What Companies Can Use Customer Data For

By Rhonda Campbell

Data, including customer data, rules the Internet. If you only log onto the Internet to connect with relatives and friends at social media networks like Twitter, Facebook, LinkedIn and Floost, you can still see how much data fills the digital space. What you probably won’t see are customer tracking software and customer data analysis applications working behind the scenes.


Reasons to Use Customer Data

A pertinent piece of data mining material you can use as a small business leader or marketer comes directly from customers who conduct online sales with you. For example, as a small business owner you may want to collect your customers’ names, email addresses, browsing habits and telephone numbers. You may also want to perform customer data analysis on recent visitors to find out which products at your website customers review or click on most. In addition, if you operate businesses like car dealerships and furniture stores, organizations that process financial data for customers, you can also use database software to collect your customers’ birthdays and home addresses when completing business transactions.

Some of this customer data can be used to:

  • Send customers birthday greetings (a great relationship builder)
  • Email customers your most current newsletters
  • Alert customers to upcoming sales your business is offering
  • Share sales coupons, contests and giveaways with customers
  • Give customers the email address to your company Facebook, Twitter, etc. page

Before collecting customer data at your small business website, share your privacy policy with customers. Also, work with your technology team to develop customer data protection processes at your small business. Additionally, inform customers of the reasons/situations you may use their information for (e.g. send them discount coupons, newsletters). Get customers’ approval to use their data before you reach out to them or send them any information. After all, it is the customer’s data, not yours. Here is an example of a privacy policy.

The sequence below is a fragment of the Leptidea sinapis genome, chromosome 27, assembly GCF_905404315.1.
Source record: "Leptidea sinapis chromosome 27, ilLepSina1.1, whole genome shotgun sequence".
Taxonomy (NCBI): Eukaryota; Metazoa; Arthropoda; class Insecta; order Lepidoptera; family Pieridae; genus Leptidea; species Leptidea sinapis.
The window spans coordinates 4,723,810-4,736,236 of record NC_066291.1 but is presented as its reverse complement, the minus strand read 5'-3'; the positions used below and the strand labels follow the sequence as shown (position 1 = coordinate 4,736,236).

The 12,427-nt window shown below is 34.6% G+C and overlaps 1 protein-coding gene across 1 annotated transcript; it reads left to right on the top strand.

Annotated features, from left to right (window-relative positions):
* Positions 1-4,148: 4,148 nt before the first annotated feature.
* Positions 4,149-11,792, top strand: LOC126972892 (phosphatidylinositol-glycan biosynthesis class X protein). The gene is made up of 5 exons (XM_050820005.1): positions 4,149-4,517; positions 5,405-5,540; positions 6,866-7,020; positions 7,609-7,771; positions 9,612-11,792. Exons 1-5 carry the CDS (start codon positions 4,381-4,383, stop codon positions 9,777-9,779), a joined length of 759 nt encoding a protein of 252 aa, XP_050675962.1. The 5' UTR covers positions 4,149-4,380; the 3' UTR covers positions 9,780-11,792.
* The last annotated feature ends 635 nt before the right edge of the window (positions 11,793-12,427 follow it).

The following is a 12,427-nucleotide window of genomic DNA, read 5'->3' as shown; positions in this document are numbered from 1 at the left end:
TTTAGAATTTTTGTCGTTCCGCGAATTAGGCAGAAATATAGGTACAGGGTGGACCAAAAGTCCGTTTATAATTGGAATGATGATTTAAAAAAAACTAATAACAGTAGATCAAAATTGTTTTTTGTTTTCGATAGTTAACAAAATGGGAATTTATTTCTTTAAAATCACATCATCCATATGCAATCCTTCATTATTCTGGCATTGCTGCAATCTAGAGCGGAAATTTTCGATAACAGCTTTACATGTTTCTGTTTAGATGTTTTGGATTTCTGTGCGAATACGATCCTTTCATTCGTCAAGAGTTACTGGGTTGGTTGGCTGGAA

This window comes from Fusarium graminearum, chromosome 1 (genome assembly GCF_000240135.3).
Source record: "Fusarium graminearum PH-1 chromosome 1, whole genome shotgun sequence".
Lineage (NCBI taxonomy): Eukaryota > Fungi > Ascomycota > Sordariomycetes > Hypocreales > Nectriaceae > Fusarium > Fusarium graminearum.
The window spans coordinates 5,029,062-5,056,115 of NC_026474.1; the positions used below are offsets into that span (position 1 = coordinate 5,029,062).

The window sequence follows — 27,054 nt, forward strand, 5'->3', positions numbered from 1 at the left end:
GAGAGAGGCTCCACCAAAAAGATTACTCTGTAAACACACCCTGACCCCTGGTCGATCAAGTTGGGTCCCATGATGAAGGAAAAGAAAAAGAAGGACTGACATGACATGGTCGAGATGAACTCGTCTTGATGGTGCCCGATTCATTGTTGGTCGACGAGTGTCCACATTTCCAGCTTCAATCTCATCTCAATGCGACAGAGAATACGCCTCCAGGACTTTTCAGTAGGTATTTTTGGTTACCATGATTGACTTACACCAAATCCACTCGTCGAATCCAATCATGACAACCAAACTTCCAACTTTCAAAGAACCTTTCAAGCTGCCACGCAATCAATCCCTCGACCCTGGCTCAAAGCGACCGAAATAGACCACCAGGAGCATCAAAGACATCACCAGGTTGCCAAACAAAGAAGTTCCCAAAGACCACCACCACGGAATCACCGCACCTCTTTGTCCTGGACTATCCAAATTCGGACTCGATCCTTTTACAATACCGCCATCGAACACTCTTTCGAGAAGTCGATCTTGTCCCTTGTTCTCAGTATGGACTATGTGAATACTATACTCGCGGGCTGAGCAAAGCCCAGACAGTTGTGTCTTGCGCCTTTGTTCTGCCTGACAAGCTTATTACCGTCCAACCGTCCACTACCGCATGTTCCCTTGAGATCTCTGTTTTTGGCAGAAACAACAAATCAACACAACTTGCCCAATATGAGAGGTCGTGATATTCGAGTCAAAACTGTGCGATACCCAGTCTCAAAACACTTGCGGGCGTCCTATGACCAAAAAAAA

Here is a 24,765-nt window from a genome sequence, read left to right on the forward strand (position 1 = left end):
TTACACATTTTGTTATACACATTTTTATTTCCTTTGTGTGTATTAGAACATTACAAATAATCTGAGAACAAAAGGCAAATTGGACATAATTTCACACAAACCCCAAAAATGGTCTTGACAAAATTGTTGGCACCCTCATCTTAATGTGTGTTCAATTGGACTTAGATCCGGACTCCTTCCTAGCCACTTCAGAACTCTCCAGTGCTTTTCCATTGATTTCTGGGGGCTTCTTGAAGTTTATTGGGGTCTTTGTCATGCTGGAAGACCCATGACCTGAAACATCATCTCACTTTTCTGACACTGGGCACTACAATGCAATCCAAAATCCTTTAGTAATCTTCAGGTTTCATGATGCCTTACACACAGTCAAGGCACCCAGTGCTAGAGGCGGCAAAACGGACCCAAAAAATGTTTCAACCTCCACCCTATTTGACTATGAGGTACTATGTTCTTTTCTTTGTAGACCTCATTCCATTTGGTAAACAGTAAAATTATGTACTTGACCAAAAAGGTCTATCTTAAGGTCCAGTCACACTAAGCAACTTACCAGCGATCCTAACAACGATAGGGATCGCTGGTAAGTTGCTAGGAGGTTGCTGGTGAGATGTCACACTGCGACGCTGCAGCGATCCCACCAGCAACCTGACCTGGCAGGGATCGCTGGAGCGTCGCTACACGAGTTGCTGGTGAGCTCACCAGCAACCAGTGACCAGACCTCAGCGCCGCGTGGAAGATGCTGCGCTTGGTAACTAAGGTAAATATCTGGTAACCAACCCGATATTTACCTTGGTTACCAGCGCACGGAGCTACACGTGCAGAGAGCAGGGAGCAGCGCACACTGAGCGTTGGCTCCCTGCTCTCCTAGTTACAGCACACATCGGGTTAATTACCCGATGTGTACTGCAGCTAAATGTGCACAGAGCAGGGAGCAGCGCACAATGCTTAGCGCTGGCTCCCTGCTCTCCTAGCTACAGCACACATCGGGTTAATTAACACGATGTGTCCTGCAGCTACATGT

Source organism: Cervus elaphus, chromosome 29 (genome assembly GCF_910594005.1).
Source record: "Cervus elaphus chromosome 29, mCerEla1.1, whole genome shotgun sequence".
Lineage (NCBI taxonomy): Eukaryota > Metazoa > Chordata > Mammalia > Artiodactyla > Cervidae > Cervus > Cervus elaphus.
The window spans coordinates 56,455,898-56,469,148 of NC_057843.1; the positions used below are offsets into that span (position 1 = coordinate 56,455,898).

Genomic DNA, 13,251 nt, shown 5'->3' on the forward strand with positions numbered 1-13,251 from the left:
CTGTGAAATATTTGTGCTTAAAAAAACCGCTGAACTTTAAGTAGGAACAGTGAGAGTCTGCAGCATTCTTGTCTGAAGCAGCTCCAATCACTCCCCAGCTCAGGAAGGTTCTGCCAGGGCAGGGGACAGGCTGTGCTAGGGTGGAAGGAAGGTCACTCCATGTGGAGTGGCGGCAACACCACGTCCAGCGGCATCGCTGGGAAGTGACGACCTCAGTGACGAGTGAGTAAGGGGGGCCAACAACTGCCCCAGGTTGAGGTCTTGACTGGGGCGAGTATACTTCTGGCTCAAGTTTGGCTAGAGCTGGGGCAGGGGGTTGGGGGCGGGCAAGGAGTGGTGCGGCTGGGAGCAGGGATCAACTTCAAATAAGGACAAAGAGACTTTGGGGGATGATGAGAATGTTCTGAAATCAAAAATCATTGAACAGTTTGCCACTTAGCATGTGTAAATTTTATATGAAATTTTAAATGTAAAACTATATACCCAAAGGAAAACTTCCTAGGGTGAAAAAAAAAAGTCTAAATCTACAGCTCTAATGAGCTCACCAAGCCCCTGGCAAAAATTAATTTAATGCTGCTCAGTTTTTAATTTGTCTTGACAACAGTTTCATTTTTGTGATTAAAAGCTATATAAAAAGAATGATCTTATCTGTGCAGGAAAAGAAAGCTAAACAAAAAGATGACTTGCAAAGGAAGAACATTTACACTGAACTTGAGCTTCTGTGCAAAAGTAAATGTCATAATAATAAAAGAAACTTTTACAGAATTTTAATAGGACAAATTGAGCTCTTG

Using Customer Data to Measure Customer Relationship Efforts

After you start connecting with your customers online, use customer data management software to measure the results of your investment (ROI) or efforts. To do this consider:

  • Adding unique URLs to the end of coupons you run at certain social media networks.
  • For example, you can create a unique URL to run a 50 percent off coupon on Twitter and another URL to run the same ad on Facebook.
  • Set up the coupon so customers can get the coupon code as soon as they click on the link.
  • Design the link so it parks at a page at your small business website. This way you can run analytics on the coupons and quickly see which social media networks yield you the best results.

By measuring the results of your efforts you can avoid gathering customer data that simply sits in a customer database. You can also avoid thinking that you have value-added data when, in reality, that might not be the case. Also, when communicating with customers, keep the customer and her preferences, wants and interests as a top priority.

After all, no relationship thrives when the main goal of anyone in the relationship is to receive (e.g. customer sales). On the other hand, relationships thrive when both parties enjoy a healthy and balanced amount of give and receive (e.g. customer sales, coupons, discounts, giveaways, customer data).

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http://www.usa.gov/About/Privacy-Security.shtml USA.gov: Privacy Policy

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